Interview with

Founder & Teacher,

Audio Transcript

In episode 349, you encouraged folks who were considering adoption with your own story of adopting Talitha when you were 50 years old. Pastor John, do you have any more encouragement or guidance as couples ponder this huge, life-shaping issue?

Daunting Deed

Adoption is huge. It was especially huge for us. When my wife wanted to adopt a little girl, it seemed just overwhelming to me. I was 50, that wasn’t in the plan, and God had to do a deep work in my life. We had raised only sons; she would be the first daughter. She was a young African American; I was an old white man. I asked, “Why are we doing this?” but God wonderfully turned my heart around. I am personally aware of how huge this can feel for a mom or a dad. They need to get on the same page. In this session, I want to nudge folks toward taking the risk.

Adoption is one of the most glorious truths in the Bible, isn’t it? I am thinking of God adopting us. It is glorious, not only because of what it means vertically between us and God, but also because of what it means horizontally between us and our family. The horizontal effects of our vertical adoption are phenomenal in the Bible, and they should be in our lives. And vertically, this is one of the greatest realities in the gospel. God the Father planned it, Jesus the Son achieved it, and the Spirit of God applies it. In other words, it is a Trinitarian event. We could get a text for each of those.

Trinitarian Impulse

The Father adopts us: “He predestined us for adoption as sons through Jesus Christ” (Ephesians 1:5). The Father invented and predestined adoption. He created the whole concept of adopting us into the family of God.

“God sent his Son to die for us so that sinners could not be just saved but folded in to the very family of God.”

In Galatians, we see the action of the Son: “When the fullness of time had come, God sent forth his Son, born of woman, born under the law, to redeem those who were under the law, so that we might receive adoption as sons” (Galatians 4:4–5). Christ died so that I might be adopted into the family of God.

Paul wrote of the Spirit’s role: “For all who are led by the Spirit of God are sons of God. For you did not receive the spirit of slavery to fall back into fear, but you have received the Spirit of adoption as sons, by whom we cry, ‘Abba! Father!’” (Romans 8:14–15). Christians feel this cry welling up in their hearts: “Father. God is my Father. I love you.” That is the Spirit of God himself applying his predestined, purchased work in our experience of adoption. It is simply amazing how powerful, precious, deep, and wonderful this is. When the Spirit comes, he cries, “Abba! Father!”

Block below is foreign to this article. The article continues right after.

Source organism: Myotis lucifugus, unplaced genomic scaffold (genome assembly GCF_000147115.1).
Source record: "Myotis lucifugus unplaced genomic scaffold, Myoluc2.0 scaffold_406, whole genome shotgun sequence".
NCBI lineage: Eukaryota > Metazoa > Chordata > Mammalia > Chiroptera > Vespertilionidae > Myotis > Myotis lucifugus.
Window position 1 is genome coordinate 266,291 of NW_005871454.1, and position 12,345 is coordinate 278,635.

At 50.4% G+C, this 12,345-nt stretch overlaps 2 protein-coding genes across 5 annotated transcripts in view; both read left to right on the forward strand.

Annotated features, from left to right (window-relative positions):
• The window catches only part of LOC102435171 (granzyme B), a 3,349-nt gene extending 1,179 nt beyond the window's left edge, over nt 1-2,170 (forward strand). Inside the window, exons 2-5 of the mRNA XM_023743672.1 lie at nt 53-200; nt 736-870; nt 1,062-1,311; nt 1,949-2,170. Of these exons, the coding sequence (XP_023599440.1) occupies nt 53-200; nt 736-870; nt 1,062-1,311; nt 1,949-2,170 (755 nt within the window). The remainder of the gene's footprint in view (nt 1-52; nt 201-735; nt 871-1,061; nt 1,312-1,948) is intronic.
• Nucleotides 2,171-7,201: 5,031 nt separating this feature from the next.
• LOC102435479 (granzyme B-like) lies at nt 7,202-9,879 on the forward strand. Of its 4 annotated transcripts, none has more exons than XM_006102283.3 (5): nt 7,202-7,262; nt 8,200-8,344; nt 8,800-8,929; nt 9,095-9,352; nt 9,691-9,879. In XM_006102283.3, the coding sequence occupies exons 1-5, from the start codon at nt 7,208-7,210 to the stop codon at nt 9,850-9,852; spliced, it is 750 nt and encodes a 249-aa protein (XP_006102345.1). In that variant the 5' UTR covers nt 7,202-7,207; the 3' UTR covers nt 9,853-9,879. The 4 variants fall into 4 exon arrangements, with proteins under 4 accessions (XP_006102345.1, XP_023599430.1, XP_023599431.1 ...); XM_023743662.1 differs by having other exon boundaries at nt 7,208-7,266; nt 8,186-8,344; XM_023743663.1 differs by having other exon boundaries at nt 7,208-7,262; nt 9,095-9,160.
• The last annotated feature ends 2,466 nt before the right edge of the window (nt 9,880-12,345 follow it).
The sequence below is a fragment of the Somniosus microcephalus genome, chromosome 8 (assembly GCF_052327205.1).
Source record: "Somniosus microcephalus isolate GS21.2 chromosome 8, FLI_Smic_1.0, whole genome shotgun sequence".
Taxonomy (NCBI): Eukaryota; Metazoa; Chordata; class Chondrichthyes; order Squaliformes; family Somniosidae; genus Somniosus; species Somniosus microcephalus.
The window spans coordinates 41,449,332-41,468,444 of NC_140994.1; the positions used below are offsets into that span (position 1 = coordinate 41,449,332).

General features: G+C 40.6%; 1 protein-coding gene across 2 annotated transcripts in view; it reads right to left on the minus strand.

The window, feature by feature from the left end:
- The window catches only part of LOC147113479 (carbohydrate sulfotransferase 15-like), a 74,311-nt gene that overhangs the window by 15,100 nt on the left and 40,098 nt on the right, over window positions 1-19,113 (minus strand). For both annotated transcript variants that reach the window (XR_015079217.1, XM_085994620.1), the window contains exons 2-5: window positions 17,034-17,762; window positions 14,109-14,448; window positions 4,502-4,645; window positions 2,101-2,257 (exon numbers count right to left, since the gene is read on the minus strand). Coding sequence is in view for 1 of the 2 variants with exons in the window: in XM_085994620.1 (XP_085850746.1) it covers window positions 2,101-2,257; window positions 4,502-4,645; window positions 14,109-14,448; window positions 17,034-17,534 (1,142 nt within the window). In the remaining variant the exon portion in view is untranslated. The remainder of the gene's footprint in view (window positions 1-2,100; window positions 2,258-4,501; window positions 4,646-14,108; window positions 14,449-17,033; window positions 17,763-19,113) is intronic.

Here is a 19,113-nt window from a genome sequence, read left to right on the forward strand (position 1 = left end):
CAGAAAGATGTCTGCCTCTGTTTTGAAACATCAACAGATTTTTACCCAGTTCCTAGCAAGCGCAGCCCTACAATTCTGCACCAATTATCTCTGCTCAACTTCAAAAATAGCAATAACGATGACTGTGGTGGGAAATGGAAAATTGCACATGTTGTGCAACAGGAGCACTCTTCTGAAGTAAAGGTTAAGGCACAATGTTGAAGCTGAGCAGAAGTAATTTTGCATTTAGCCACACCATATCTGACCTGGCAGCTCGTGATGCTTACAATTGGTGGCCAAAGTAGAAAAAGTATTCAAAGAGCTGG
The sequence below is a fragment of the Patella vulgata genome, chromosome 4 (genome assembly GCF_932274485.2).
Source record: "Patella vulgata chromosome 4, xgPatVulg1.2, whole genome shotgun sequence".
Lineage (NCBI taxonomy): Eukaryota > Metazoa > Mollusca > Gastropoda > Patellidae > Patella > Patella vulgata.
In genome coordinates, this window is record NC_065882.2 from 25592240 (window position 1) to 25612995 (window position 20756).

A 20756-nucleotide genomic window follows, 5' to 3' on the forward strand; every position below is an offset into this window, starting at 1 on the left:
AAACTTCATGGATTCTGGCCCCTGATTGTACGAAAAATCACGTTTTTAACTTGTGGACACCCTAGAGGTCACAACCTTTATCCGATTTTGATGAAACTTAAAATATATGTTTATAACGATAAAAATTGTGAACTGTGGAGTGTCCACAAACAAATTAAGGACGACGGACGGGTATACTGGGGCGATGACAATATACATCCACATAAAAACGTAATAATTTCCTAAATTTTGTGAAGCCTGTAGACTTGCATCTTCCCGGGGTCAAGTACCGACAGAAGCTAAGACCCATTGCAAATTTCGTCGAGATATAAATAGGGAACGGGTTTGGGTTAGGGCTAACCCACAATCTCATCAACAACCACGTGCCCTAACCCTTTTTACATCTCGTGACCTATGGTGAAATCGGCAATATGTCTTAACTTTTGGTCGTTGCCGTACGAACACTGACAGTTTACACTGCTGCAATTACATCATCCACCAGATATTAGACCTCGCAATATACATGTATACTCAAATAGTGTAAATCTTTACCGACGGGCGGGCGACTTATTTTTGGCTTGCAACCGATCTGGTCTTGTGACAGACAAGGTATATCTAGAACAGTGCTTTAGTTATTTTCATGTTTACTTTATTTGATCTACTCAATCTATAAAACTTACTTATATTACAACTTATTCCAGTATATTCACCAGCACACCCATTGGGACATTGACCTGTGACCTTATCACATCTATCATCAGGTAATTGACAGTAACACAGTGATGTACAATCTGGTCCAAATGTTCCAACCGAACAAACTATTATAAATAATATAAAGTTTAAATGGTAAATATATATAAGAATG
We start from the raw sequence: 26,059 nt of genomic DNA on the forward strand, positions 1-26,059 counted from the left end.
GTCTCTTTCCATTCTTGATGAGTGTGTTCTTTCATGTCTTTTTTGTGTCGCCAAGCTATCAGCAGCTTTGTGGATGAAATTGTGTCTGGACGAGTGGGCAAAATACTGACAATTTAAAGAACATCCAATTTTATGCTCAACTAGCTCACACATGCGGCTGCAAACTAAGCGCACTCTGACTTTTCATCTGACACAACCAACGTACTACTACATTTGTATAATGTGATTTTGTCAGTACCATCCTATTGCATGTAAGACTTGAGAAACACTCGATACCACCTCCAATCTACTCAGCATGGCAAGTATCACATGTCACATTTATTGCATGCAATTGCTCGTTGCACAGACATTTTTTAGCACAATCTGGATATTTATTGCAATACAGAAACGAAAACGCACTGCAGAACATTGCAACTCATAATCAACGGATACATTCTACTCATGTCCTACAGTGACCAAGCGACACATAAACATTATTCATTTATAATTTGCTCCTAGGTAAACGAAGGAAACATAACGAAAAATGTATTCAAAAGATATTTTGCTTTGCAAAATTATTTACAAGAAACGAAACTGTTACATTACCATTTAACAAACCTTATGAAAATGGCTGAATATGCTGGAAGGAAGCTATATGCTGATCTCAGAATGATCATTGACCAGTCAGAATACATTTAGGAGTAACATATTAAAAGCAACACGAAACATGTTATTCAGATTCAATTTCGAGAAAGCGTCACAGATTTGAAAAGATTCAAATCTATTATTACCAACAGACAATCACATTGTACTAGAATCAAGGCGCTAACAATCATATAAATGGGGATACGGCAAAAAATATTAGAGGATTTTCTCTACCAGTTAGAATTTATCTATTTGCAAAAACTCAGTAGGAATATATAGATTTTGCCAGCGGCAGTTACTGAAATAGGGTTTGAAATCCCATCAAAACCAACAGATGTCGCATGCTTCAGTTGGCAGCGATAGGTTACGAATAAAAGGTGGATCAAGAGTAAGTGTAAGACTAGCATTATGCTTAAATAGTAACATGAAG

Unbelievably Good News

When the apostle John pondered this, he was just staggered. He said, “See what kind of love the Father has given to us, that we should be called children of God; and so we are. . . . Beloved, we are God’s children now, and what we will be has not appeared; but we know that when he appears we shall be like him” (1 John 3:1–2). Based on John’s language, it seems to me he is blown over by God’s love. God’s love looked at sinful human beings and sent his Son to die for us so that sinners and rebels could not be just saved but folded in to the very family of God. What does the Spirit bear witness of with us? That we have a spectacular inheritance.

This is a very great truth. If belonging to God as his child is wonderful (which it is), then belonging to God bears wonderful implications. Since we belong, “The Spirit himself bears witness with our spirit that we are children of God, and if children, then heirs — heirs of God and fellow heirs with Christ, provided we suffer with him in order that we may also be glorified with him” (Romans 8:16–17).

Be Imitators of God

When we ponder the reality of our own adoption, we remember how awesome it is. Our adoption is awesome not only because it shows God’s indescribable love, but also because it evidences his predestined care for us. It evidences Christ’s purchase of us at infinite cost. It evidences the Holy Spirit’s work to make us experience it in our lives. It is proof that we will have an inheritance greater than the riches of every rich person in this world — Bill Gates, Buffet, or whoever. They do not own anything compared to our inheritance. That is what God did for us.

“Take a deep breath. You are about to do something like what God did.”

You parents considering adoption are about to do something like that. Take a deep breath. You are about to do something like what God did. Be encouraged that not only are you imitating a beautiful thing, but your own adoption guarantees that God your Father will be there for you in every challenge you face in adoption. The vertical intersects with the horizontal. Because we have experienced God’s vertical adoption, we can take the massive risks of adopting horizontally. We know he will be there for us in every way.